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Review: FUNNY GIRL at The Kennedy Center

On stage through July 14th, 2024.

By: Jul. 01, 2024
Review: FUNNY GIRL at The Kennedy Center  Image
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 Funny Girl is a solidly entertaining vehicle for a high-profile performance by Katerina McCrimmon as beloved vaudeville performer Fanny Brice. Now playing at the Kennedy Center, this popular musical (from the original stage version starring Barbra Streisand and her Oscar-winning performance in the 1968 hit film –and the recent hit on Broadway starring Lea Michele) is a lively, sassy, and brassy summer musical treat. 

With the aid of the thrilling and glorious music by Jule Styne and character-driven lyrics by Bob Merrill, this story of striving for stardom (which reminds me a bit of A Star is Born---another Streisand vehicle –amongst several other versions) delivers the goods. This production directed by Michael Mayer is presented with a revised book by Harvey Fierstein (from the original book by Isobel Lennart) that emphasizes certain aspects that were not emphasized in the original version. As a result, the drama of the second act plays much more effectively than in the original. The soap opera feeling is gone as Brice’s fame overtakes the gambling tragedies of her husband Nick Arnstein (Stephen Mark Lukas) and it plays like heartfelt and consequential personal drama. 

As soon as the overture started playing and sections of “People”, “I’m the Greatest Star”, and “Don’t Rain on My Parade” filled the Opera House, chills went up my spine. It certainly is one of the greatest overtures in the musical theatre canon. According to the program, the Funny Girl Orchestra and the Kennedy Center Opera House Orchestra have joined forces under the music direction of conductor Elaine Davidson. The vibrant sound of the orchestras ---combined with the multi-layered orchestrations by Chris Walker and the music supervision of Michael Rafter make for a feast of musical pleasure.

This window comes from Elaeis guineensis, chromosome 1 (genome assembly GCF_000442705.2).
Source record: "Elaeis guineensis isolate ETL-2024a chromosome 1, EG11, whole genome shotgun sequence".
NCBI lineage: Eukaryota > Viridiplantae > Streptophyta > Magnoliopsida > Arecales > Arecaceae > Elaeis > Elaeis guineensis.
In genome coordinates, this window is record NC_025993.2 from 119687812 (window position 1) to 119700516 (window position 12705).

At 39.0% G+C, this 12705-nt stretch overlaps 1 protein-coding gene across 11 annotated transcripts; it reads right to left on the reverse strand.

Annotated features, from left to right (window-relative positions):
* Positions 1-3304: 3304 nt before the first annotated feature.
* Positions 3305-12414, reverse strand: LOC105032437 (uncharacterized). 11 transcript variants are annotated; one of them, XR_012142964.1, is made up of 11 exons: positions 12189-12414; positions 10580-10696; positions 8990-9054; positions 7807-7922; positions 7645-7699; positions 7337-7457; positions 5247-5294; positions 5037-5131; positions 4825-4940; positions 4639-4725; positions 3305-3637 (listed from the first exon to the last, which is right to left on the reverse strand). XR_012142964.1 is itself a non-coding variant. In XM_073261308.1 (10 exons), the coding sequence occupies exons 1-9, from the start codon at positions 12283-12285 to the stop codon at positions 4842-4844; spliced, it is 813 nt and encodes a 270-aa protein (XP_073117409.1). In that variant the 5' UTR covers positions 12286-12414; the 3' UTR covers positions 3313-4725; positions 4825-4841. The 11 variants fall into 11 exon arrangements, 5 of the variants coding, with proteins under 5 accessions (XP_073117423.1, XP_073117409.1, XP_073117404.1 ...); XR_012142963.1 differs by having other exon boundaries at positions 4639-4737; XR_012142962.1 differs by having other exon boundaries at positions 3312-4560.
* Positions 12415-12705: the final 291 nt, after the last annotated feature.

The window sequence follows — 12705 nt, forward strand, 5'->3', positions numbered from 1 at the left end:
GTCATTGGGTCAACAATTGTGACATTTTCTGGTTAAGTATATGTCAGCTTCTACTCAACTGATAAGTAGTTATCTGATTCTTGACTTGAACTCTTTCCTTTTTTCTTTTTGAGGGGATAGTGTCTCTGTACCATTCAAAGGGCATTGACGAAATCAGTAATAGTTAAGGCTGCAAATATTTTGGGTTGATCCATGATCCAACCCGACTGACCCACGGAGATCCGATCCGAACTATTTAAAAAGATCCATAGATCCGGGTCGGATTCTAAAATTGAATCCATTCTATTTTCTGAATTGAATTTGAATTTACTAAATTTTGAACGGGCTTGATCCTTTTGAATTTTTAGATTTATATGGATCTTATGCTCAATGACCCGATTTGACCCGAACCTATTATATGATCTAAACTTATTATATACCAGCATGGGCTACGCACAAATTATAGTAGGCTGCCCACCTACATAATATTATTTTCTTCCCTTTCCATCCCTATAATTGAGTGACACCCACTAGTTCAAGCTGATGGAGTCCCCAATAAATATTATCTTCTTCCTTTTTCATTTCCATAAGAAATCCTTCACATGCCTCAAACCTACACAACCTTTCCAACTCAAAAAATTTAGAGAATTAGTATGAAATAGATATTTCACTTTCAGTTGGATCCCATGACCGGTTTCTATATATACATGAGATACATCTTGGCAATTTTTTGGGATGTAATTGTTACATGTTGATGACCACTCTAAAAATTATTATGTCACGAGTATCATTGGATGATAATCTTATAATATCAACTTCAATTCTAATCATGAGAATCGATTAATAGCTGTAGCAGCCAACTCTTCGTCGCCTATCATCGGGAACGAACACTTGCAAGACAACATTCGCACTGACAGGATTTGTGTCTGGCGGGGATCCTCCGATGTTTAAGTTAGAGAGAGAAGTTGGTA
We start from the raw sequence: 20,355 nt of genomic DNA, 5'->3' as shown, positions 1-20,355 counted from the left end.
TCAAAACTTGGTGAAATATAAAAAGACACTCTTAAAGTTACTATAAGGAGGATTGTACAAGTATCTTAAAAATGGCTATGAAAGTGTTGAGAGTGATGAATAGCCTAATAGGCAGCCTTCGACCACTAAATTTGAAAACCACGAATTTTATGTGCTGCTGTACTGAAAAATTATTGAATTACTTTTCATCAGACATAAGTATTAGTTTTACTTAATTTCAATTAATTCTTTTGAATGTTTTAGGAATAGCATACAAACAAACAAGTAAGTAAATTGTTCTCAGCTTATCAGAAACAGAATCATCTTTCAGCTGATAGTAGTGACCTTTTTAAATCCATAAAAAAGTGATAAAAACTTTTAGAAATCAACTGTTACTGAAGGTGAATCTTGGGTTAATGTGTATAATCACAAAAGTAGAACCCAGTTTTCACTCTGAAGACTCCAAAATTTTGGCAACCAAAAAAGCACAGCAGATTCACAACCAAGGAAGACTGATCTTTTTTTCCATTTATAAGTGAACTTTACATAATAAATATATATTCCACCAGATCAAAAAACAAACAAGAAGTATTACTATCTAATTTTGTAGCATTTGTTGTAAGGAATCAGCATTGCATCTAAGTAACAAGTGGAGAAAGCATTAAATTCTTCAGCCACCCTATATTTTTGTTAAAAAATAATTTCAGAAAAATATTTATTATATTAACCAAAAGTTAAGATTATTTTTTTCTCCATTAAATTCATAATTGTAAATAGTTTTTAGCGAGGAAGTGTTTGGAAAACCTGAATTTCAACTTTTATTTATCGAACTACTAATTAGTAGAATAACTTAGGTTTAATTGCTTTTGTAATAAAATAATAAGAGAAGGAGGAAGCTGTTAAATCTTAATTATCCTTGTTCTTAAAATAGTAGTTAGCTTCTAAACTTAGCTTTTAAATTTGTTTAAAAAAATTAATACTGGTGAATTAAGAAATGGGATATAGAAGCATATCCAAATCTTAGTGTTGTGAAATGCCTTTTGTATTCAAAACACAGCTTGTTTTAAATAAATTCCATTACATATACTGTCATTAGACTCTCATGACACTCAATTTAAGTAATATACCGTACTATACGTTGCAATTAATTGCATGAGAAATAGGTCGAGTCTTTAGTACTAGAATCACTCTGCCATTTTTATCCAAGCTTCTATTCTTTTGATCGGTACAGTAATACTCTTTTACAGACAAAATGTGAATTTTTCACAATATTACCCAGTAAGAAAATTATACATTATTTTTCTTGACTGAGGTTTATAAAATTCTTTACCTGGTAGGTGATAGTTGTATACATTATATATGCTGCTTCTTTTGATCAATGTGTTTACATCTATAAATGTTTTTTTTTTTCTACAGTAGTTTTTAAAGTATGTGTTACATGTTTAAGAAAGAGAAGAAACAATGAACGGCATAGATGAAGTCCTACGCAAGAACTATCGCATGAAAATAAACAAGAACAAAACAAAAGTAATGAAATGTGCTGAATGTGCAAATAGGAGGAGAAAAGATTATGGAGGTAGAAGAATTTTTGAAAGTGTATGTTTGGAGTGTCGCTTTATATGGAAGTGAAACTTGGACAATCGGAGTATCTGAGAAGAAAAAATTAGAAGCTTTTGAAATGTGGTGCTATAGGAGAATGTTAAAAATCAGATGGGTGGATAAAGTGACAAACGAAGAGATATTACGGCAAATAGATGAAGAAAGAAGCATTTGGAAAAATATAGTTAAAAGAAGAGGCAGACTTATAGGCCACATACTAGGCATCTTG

The choreography by Ellenore Scott was an intricate mix of the many different movements needed and there is super-charged visceral energy onstage as all the dancers certainly had talent to spare. There is tap dancing excellence as choreographed by Ayodele Casel and embodied by Izaiah Montaque Harris as the charismatic Eddie. Harris embodied confidence and charm as he tapped solo as well as in the amusing duet with Mrs. Brice (a smiling Melissa Manchester) entitled “Who Taught Her Everything She Knows?”.

The lighting design by Kevin Adams is a winner---colorful ever-changing shafts of lights bouncing from the rafters and swiftly changing colors as they lit up the stage, added zip, vigor, and a feeling of show-biz brio to the evening. 

Katerina McCrimmon must show comedic, dramatic, and vocal chops and this she does in spades. McCrimmon showed hilarious comedic timing along with the character’s indomitable drive in “I’m the Greatest Star”, the marvelous duet “You Are Woman, I Am Man” (the business McCrimmon employs with a fan must be seen to be believed) and the hilarious ensemble brashness of the militaristic yet comedic “Rat-Tat-Tat-Tat.”